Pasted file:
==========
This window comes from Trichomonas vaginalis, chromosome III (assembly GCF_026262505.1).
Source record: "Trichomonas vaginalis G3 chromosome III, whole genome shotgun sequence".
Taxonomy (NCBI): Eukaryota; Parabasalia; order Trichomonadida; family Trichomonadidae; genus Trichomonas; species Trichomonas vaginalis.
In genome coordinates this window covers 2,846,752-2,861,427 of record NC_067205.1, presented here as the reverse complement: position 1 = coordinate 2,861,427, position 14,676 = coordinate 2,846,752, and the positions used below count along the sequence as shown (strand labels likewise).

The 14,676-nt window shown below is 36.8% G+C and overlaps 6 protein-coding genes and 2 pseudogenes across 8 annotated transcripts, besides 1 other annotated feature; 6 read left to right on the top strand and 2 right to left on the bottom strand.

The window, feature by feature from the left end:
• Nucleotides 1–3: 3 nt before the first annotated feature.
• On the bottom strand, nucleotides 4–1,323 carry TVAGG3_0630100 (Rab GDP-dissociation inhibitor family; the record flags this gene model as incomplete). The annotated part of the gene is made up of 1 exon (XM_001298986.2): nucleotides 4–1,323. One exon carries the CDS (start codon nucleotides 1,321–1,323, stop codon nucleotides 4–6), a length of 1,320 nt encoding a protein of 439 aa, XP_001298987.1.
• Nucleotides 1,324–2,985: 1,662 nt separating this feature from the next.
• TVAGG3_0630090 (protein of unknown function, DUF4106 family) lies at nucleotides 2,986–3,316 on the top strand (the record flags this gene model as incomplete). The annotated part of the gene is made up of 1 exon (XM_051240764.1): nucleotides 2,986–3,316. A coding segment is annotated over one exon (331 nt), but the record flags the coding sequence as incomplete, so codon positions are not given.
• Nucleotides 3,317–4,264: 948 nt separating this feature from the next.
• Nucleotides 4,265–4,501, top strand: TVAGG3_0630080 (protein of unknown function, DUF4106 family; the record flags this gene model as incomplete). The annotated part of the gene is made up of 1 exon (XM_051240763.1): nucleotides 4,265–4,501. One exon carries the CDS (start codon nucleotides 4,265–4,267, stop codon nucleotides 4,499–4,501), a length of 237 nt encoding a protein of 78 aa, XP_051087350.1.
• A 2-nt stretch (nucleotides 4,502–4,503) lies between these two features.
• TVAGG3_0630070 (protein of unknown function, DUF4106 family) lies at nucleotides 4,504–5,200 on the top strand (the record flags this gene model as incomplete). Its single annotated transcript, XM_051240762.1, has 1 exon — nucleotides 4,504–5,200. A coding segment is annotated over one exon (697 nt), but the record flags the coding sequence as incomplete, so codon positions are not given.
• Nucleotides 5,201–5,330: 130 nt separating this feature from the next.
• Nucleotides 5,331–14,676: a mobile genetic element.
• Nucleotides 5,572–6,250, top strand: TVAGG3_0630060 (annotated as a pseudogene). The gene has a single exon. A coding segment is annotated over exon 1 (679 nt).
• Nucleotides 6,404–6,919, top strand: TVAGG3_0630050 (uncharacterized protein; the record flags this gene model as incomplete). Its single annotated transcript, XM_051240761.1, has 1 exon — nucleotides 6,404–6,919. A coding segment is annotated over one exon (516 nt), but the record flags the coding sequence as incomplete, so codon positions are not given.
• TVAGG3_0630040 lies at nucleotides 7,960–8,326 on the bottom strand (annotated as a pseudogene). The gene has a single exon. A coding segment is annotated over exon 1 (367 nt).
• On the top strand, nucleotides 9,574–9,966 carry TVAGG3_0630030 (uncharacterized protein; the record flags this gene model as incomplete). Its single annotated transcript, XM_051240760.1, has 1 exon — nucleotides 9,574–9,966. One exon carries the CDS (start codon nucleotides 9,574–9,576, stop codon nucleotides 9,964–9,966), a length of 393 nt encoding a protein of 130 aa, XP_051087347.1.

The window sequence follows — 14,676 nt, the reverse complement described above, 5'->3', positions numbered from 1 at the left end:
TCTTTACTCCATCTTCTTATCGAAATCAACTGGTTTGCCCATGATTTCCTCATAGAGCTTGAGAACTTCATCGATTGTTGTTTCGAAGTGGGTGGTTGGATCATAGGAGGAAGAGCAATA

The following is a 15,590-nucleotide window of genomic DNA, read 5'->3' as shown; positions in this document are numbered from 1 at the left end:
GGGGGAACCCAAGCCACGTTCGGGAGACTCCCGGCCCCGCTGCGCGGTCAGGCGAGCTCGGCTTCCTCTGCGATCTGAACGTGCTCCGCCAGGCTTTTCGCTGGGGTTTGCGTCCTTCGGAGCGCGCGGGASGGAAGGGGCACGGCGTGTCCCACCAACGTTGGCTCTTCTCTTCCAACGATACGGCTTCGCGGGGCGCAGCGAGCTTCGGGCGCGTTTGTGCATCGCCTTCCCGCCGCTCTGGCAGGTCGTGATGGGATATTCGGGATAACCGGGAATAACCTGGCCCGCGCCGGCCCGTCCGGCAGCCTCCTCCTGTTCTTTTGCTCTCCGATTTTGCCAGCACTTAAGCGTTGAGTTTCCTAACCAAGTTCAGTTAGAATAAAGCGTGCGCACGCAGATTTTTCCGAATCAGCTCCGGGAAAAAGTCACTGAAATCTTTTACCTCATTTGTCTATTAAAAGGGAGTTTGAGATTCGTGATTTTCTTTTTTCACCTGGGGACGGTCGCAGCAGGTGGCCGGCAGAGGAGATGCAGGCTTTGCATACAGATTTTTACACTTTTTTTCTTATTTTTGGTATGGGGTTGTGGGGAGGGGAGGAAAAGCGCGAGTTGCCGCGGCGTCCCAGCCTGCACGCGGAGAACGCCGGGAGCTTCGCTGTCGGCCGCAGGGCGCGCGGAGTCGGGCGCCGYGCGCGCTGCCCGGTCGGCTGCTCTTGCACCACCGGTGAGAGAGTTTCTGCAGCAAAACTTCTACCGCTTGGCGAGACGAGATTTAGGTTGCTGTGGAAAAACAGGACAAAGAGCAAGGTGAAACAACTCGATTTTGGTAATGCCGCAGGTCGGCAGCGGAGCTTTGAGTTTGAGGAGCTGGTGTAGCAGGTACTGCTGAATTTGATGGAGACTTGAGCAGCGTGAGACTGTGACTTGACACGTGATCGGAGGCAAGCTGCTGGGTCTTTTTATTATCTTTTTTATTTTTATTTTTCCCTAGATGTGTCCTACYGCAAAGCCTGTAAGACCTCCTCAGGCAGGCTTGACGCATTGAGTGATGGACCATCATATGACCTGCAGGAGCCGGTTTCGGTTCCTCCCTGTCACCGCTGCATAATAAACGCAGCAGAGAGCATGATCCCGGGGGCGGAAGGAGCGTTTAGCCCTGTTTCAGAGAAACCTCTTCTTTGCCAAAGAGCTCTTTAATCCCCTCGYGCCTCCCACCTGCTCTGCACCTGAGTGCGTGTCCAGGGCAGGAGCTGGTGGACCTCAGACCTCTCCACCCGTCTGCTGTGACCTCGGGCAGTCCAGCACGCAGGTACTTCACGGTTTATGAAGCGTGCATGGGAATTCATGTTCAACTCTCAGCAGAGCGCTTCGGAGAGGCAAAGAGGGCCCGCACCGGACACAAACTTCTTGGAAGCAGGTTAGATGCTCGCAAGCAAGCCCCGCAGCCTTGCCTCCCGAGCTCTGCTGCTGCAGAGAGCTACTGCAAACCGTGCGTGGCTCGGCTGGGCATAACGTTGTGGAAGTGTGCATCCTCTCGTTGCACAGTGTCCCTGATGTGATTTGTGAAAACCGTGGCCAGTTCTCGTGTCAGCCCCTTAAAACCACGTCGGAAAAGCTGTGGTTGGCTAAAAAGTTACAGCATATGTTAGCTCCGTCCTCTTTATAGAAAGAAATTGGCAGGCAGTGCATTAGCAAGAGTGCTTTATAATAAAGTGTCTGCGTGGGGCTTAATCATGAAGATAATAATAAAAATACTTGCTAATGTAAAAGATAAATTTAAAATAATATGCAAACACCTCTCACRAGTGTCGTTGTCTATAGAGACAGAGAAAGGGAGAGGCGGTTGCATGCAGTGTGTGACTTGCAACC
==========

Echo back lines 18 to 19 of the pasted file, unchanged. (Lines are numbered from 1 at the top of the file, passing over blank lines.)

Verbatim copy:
• Nucleotides 6,404–6,919, top strand: TVAGG3_0630050 (uncharacterized protein; the record flags this gene model as incomplete). Its single annotated transcript, XM_051240761.1, has 1 exon — nucleotides 6,404–6,919. A coding segment is annotated over one exon (516 nt), but the record flags the coding sequence as incomplete, so codon positions are not given.
• TVAGG3_0630040 lies at nucleotides 7,960–8,326 on the bottom strand (annotated as a pseudogene). The gene has a single exon. A coding segment is annotated over exon 1 (367 nt).